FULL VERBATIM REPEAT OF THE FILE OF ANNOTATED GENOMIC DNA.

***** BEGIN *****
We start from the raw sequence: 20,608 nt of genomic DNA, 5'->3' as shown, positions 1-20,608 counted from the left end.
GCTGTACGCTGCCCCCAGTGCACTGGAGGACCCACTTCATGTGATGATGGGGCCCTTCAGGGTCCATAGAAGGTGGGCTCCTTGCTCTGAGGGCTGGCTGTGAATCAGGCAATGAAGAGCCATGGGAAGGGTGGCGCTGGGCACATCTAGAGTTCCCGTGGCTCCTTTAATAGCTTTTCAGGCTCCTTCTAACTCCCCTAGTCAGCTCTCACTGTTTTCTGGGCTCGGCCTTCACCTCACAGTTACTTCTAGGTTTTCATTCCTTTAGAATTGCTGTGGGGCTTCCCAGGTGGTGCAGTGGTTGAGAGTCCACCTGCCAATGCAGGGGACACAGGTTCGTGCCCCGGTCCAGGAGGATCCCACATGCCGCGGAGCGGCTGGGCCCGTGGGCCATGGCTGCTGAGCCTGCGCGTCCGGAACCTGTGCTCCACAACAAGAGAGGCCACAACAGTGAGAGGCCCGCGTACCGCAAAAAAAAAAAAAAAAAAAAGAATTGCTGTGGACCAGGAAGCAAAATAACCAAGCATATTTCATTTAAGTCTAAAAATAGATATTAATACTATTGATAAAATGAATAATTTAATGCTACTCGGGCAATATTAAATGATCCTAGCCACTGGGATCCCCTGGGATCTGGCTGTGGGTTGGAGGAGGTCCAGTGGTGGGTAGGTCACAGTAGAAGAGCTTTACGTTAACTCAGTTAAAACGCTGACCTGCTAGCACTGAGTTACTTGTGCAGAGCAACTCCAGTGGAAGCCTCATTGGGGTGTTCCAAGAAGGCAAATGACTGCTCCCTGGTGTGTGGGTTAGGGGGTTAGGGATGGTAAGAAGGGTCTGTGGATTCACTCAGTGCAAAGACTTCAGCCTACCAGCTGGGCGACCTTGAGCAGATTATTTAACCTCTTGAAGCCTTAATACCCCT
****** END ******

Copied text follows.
We start from the raw sequence: 20,608 nt of genomic DNA, 5'->3' as shown, positions 1-20,608 counted from the left end.
GCTGTACGCTGCCCCCAGTGCACTGGAGGACCCACTTCATGTGATGATGGGGCCCTTCAGGGTCCATAGAAGGTGGGCTCCTTGCTCTGAGGGCTGGCTGTGAATCAGGCAATGAAGAGCCATGGGAAGGGTGGCGCTGGGCACATCTAGAGTTCCCGTGGCTCCTTTAATAGCTTTTCAGGCTCCTTCTAACTCCCCTAGTCAGCTCTCACTGTTTTCTGGGCTCGGCCTTCACCTCACAGTTACTTCTAGGTTTTCATTCCTTTAGAATTGCTGTGGGGCTTCCCAGGTGGTGCAGTGGTTGAGAGTCCACCTGCCAATGCAGGGGACACAGGTTCGTGCCCCGGTCCAGGAGGATCCCACATGCCGCGGAGCGGCTGGGCCCGTGGGCCATGGCTGCTGAGCCTGCGCGTCCGGAACCTGTGCTCCACAACAAGAGAGGCCACAACAGTGAGAGGCCCGCGTACCGCAAAAAAAAAAAAAAAAAAAAGAATTGCTGTGGACCAGGAAGCAAAATAACCAAGCATATTTCATTTAAGTCTAAAAATAGATATTAATACTATTGATAAAATGAATAATTTAATGCTACTCGGGCAATATTAAATGATCCTAGCCACTGGGATCCCCTGGGATCTGGCTGTGGGTTGGAGGAGGTCCAGTGGTGGGTAGGTCACAGTAGAAGAGCTTTACGTTAACTCAGTTAAAACGCTGACCTGCTAGCACTGAGTTACTTGTGCAGAGCAACTCCAGTGGAAGCCTCATTGGGGTGTTCCAAGAAGGCAAATGACTGCTCCCTGGTGTGTGGGTTAGGGGGTTAGGGATGGTAAGAAGGGTCTGTGGATTCACTCAGTGCAAAGACTTCAGCCTACCAGCTGGGCGACCTTGAGCAGATTATTTAACCTCTTGAAGCCTTAATACCCCT